BookWoman718:

I think the reference to the douche apparatus was meant to show the kinds of thought that might come to a spinster's mind when she thought about the sex act.    Iris had no casual lovers, and no passionate experience.  Her slight embarassment and the methodical way she visited the doctor made her think of the same traits in her mother, at one of the apparently very few times that she was ever faced with the possibility of her mother's sexuality.

 


babzilla41 wrote:

slrihm wrote:

It's one of those generation gap things; the   "rubber pouch and glass bottle of vinegar "  was a 'douche bag' that women used after "sexual relations" to flush out their 'privates.'   

 

I was a little startled to read it, but remembered the tool as one my own mother used (though I'm not sure just when or how she let me know what it was for).  I'm not sure just what the purpose was; cleanliness I suppose.  Or why the practice went away.... 

 

It's one of the things I like about the book.  Sarah has been pretty graphic about some practices of the time; especially women's issues, that wouldn't have been referred to in writings of that day and time.


 

Slrihm:  I knew what it was...I just couldn't figure out the relevance of it in the story!


 

 

Happiness is a warm blanket!
Distinguished Correspondent
lmpmn
Posts: 177
Registered: ‎11-08-2006
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Re: First Impressions

[ Edited ]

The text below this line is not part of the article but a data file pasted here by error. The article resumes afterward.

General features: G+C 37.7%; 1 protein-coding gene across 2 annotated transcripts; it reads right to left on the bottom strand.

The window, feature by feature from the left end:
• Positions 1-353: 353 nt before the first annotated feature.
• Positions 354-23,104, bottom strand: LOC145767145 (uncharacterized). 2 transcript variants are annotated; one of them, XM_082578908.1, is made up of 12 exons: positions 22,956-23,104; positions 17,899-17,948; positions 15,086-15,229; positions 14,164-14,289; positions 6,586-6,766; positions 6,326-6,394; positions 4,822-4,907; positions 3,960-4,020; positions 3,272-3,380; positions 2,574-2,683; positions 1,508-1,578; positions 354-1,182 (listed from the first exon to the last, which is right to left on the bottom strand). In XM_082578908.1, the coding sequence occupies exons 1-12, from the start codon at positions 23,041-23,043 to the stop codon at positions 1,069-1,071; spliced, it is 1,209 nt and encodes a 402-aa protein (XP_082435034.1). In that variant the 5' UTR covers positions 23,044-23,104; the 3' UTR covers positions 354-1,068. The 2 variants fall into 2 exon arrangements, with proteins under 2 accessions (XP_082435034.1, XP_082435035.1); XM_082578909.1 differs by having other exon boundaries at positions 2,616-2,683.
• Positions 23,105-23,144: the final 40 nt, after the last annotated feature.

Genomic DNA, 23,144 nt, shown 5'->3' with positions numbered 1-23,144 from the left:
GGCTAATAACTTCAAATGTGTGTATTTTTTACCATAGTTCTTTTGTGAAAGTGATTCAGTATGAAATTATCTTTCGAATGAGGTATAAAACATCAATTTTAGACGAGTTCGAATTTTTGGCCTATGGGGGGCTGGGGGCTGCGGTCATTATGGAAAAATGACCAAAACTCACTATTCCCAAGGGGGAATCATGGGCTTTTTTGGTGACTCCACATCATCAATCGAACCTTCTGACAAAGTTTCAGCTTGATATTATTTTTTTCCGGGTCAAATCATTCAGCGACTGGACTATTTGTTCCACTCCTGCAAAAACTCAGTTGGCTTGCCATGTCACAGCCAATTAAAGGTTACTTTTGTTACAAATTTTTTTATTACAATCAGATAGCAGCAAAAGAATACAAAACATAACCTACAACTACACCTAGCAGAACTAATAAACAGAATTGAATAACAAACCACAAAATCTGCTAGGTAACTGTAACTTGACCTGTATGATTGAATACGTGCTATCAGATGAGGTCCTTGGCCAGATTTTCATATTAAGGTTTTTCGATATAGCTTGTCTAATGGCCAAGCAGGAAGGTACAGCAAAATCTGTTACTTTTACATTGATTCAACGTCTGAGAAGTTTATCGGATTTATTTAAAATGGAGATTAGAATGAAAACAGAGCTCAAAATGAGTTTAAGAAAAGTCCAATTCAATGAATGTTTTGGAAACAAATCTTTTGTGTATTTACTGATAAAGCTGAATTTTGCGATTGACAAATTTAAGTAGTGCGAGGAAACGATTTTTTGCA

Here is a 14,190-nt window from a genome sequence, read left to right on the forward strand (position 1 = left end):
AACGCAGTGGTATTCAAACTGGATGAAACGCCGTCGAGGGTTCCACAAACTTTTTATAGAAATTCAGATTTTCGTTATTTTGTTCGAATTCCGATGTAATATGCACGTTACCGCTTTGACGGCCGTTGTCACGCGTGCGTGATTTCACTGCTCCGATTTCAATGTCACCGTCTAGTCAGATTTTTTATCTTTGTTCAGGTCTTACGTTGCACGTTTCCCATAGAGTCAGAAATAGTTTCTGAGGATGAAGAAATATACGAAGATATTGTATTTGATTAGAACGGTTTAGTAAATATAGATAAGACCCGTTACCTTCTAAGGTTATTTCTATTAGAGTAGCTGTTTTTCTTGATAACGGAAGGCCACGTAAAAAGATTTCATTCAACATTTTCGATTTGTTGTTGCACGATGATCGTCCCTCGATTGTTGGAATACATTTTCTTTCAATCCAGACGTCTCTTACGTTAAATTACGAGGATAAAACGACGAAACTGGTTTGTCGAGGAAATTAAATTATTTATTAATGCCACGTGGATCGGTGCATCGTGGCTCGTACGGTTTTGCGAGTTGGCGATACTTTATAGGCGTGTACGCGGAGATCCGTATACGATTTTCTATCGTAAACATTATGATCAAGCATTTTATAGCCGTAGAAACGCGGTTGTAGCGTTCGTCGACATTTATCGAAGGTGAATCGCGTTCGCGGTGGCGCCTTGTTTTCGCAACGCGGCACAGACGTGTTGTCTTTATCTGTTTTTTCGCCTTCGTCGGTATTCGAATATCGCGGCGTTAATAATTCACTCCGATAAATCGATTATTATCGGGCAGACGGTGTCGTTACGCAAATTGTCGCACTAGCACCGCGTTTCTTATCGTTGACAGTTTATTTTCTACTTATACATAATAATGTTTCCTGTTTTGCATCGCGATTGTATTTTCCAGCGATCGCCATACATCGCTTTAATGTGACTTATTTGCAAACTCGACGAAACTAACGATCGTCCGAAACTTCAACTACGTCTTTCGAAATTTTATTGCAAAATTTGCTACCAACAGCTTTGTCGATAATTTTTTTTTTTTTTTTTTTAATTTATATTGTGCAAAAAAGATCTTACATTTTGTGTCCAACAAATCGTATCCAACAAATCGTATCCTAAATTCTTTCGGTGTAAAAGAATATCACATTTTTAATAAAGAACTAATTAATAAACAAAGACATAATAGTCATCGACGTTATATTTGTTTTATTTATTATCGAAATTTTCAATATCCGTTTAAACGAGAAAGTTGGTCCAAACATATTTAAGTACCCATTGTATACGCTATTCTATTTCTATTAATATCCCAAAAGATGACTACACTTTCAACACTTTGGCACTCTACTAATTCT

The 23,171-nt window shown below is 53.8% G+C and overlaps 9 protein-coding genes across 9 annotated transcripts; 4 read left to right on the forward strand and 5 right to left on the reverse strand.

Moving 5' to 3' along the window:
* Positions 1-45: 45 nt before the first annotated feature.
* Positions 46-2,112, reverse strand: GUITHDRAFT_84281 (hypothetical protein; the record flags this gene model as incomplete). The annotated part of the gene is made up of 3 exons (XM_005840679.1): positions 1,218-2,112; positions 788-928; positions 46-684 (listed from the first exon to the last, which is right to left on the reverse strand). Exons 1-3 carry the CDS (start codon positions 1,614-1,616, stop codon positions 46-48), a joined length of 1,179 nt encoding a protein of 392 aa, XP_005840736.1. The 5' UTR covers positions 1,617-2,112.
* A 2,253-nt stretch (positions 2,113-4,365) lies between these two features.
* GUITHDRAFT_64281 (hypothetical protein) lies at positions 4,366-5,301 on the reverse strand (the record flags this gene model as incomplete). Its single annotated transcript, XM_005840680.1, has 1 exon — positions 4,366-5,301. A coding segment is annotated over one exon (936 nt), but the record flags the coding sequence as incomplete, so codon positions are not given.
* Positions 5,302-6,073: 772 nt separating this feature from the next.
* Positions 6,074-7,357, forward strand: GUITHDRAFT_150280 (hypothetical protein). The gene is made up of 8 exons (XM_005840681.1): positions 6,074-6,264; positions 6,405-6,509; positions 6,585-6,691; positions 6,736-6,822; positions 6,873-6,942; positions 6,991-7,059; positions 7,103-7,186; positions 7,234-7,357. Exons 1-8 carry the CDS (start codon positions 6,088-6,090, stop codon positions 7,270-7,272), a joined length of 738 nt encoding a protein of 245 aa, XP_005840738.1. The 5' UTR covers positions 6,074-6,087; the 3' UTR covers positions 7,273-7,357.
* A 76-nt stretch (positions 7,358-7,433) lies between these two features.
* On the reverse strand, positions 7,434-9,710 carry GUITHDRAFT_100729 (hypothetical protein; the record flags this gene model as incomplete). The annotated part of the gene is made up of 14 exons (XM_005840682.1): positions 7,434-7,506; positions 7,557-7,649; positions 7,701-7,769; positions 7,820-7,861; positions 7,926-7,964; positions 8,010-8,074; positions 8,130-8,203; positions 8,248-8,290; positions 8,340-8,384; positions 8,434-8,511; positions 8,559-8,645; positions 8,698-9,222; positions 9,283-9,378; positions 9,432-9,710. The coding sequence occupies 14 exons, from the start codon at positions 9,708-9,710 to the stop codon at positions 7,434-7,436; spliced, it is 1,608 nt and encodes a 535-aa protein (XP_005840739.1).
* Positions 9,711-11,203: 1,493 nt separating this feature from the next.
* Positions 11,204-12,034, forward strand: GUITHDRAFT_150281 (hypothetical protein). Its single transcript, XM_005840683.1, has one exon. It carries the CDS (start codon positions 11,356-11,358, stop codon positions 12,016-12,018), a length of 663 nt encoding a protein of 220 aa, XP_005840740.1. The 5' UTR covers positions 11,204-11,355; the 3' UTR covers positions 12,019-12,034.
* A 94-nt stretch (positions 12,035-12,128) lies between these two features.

Sorry this was a duplicated post!  Don't know how it happened!

Happiness is a warm blanket!
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jb70
Posts: 179
Registered: ‎07-06-2009

Re: First Impressions

I finished the first part last night.  First I have to say I wish I had waited to log in to the discussion until I was done with teh whole part because I would have liked to have found out about Maggie's death and Will's decision to become a doctor in the war on my own but, ultimately those things still would have happened so it doesn't really matter.

 

I wish there would be a bit of a break in the paragraphs when Blake is changing to another character because it can be a bit jarring and breaks up the flow of the book- perhaps on purpose as suggested in other posts but I am finding that distracting.  I'm still a little unclear about weather it was the ghost of Will's father at the table or if he was really there- I figured it woudl become more clear as the story progressed.

 

Very enjoyable so far!

http://bookbookseverywhere.blogspot.com/
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debbook
Posts: 1,823
Registered: ‎05-03-2008
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Re: First Impressions

I held off on starting this book until close to discussion time because I usually read ahead. This book is no exception, I really love it and though I tried, I will most likely finish it tomorrow.

I think it is very well-written and I feel like I'm in a small town and then in London during the blitz. I love the characters: Iris, Emma, and Frankie. I love that Edward R Murrow is a character in this book.

I feel bad that others have to wait until Febuary to read this, so, Thanks B&N!

A room without books is like a body without a soul.~ Cicero...
"bookmagic418.blogspot.com
Contributor
mandyfish
Posts: 7
Registered: ‎09-02-2009
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Re: First Impressions

Upon opening the shipping box, I was immediately struck by the cover. The image, colors, and texture are just amazing. That alone got me excited to read the book.

 

 

I'm only through the first section, so I'm hesitant to say anything about the story or characters or such. I can say that I'm having some trouble getting into the story. I believe it is due to the fact that I don't have much knowledge (beyond text book learning) about the time period and things going on. The characters seem interesting; I'm just thrown off by the historical happenings.